Becerra is holdout on House immigration group's 'agreement in principle'

There appears to be at least one remaining holdout within the bipartisan House immigration group that announced an “agreement in principle” on a far-reaching proposal Thursday: Rep. Xavier BecerraXavier BecerraOvernight Energy: Trump moves forward with rule on California drilling | House panel advances bill that resumes participation in Paris climate fund | Perry pressed on 'environmental justice' | 2020 Dem proposes climate corps Trump administration moves forward with final rule to allow new California drilling Overnight Energy: Interior chief says climate response falls on Congress | Bernhardt insists officials will complete offshore drilling plans | Judge rules EPA must enforce Obama landfill pollution rules MORE (D-Calif.).

The California liberal, who is the fourth-ranking Democrat in the House, has refused to say whether he has endorsed the verbal pact made Thursday evening by six of the eight members of the immigration group.

After Becerra would not say whether there was an agreement in the group as he left a two-hour meeting Thursday, another Democrat in the room, Rep. John YarmuthJohn Allen YarmuthBudget chairs pick former Bush official to head CBO Dem leaders feel squeeze on Trump strategy Dems say NYT report on Trump's business losses boosts need to see president's tax returns MORE (Ky.), said in an interview Friday that Becerra had declined to immediately sign on.

“He said, ‘I’m not ready to say there’s an agreement in principle,’” Yarmuth said of Becerra. “I think it just depends on what you’re understanding of what an agreement in principle is.”

The members of the group have steadfastly declined to discuss details of the emerging bill, saying they would meet again next week to finalize the draft. They hope to formally introduce the legislation by early June.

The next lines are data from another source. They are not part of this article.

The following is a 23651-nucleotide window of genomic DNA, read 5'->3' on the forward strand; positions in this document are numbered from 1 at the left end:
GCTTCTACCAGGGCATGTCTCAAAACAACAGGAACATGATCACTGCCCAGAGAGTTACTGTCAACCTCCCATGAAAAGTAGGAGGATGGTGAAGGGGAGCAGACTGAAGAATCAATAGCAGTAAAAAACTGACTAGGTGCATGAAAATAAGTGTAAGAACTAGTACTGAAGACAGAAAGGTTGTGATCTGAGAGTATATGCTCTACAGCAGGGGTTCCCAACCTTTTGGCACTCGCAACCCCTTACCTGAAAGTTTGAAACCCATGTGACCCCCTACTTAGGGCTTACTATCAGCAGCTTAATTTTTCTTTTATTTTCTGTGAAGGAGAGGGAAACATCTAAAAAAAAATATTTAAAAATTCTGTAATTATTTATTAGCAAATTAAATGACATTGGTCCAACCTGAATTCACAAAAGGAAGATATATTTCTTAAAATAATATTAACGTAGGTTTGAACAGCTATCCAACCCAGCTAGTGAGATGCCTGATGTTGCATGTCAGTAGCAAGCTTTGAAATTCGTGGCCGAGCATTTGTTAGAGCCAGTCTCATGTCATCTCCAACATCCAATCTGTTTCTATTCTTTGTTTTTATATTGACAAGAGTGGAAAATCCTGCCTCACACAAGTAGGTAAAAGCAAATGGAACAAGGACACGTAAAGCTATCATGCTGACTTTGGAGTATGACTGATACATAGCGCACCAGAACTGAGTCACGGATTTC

The group had met to consider the final sticking point of healthcare, and Becerra appears to want to see the final legislative language before he commits to the bill.

Asked directly on Friday whether he had joined the agreement, Becerra told The Hill. “I keep saying you’re not going to like my answer. We’re meeting. We’re making progress. We’re hoping to have something as soon as possible. We’re very close.”

Pressed to explain the different characterizations of the group’s status, Becerra declined.

“We agreed that we would try not to have conversations about our discussions until we’re ready to put something out there,” he said. “We continue to meet, and I think all of us are very hopeful after years of working on this.”

An aide to Becerra said after the interview that the congressman “agrees with his colleagues from the bipartisan working group that it's imperative to have a common-sense immigration reform proposal signed into law this year. He's committed to working with his colleagues in the group to get a bill on the floor and to get the job done right.”

The group has met in secret for more than four years and stumbled recently over the issues of a guest worker program and healthcare for immigrants. The negotiations came to a head this week when one Republican, Rep. John Carter (Texas), said a Thursday meeting would be the last he would attend. Either a deal would be struck, he warned, or Republicans would move ahead with legislation on their own.